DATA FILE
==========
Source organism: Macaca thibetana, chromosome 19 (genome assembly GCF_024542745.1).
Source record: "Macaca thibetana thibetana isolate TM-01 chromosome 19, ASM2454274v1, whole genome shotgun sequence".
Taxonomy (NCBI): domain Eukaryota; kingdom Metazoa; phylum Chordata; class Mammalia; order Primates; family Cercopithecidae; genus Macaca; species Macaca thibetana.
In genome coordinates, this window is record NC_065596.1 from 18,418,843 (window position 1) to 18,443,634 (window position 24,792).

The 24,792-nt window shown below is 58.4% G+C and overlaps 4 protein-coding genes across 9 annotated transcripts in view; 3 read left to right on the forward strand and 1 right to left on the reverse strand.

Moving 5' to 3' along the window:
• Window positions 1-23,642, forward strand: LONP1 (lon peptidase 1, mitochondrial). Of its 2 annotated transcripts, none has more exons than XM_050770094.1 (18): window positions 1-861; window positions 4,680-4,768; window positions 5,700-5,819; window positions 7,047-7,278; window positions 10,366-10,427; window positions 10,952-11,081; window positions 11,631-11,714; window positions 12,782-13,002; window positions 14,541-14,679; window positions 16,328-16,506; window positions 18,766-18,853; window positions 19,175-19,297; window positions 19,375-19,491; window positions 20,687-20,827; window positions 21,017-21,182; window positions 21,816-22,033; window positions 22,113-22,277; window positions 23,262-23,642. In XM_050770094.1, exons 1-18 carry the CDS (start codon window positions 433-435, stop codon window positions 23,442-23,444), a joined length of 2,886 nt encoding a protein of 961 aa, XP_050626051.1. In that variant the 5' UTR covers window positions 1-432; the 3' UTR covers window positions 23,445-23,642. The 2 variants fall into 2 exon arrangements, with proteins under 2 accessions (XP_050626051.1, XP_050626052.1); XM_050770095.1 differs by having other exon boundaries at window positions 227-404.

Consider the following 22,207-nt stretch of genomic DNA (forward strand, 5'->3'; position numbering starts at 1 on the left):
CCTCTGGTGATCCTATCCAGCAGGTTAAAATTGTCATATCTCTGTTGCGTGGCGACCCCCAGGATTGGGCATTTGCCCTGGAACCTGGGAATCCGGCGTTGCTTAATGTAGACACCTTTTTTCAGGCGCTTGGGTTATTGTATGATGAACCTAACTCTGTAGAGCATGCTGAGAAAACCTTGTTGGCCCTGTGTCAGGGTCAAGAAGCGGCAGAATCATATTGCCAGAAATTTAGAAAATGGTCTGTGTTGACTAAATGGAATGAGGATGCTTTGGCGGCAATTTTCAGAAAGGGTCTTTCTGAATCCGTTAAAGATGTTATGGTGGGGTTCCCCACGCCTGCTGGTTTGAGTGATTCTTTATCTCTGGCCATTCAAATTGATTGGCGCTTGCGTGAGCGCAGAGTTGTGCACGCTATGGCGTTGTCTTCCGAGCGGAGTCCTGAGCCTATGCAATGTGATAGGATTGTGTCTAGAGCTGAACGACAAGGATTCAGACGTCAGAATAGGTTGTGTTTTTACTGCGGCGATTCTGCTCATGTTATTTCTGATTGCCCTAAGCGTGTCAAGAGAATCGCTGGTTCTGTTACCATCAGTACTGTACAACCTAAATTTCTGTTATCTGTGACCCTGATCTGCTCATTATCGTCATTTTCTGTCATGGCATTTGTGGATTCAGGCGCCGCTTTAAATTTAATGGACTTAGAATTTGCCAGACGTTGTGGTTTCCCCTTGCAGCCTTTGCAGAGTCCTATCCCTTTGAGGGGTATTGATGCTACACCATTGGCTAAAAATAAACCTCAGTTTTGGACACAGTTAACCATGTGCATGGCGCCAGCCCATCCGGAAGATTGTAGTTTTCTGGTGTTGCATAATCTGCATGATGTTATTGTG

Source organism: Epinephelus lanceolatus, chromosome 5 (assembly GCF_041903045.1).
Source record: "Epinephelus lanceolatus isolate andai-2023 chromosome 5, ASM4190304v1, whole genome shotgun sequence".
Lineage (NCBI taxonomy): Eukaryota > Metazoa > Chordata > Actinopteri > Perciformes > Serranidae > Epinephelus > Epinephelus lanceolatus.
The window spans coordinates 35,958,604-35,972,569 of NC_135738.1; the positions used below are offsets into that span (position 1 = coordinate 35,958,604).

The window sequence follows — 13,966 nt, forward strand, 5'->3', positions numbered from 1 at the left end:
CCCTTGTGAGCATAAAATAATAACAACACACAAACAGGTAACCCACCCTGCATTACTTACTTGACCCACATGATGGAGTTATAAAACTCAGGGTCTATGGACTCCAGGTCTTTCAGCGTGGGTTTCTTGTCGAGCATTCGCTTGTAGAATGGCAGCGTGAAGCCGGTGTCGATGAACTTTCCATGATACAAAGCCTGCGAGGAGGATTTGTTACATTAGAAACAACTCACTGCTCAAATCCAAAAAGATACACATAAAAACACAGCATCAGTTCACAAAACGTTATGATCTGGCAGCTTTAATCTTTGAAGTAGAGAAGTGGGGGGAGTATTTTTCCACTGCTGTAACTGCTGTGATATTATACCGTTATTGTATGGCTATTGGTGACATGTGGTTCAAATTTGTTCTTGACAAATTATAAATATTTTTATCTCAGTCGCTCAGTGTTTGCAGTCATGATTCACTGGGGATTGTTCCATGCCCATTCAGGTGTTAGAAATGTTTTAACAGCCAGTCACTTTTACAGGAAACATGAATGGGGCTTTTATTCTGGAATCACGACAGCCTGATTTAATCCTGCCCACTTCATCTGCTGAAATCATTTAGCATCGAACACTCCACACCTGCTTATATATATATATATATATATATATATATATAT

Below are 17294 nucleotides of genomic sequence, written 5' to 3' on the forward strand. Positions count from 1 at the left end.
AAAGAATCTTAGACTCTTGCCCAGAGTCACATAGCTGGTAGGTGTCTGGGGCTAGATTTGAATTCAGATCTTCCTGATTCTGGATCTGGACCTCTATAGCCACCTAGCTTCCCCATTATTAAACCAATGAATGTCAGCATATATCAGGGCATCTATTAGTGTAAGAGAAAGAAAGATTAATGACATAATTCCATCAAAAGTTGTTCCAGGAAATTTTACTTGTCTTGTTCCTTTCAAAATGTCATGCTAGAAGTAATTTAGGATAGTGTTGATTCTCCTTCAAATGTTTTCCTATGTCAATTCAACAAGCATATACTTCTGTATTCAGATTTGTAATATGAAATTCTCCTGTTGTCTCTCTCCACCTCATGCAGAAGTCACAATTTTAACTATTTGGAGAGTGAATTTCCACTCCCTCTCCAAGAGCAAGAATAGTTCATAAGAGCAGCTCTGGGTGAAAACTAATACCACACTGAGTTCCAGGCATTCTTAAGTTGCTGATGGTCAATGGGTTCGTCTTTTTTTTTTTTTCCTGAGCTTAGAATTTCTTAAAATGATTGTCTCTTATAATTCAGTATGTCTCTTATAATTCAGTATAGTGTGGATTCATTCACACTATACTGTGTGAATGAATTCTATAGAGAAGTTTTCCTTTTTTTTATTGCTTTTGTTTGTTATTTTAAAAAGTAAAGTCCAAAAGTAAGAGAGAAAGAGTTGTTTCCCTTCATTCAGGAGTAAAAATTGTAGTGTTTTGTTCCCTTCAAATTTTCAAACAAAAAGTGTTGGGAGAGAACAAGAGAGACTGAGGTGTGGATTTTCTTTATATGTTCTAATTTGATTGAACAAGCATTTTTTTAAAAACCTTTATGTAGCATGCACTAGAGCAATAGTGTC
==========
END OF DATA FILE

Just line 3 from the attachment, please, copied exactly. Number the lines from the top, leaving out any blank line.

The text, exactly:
Taxonomy (NCBI): domain Eukaryota; kingdom Metazoa; phylum Chordata; class Mammalia; order Primates; family Cercopithecidae; genus Macaca; species Macaca thibetana.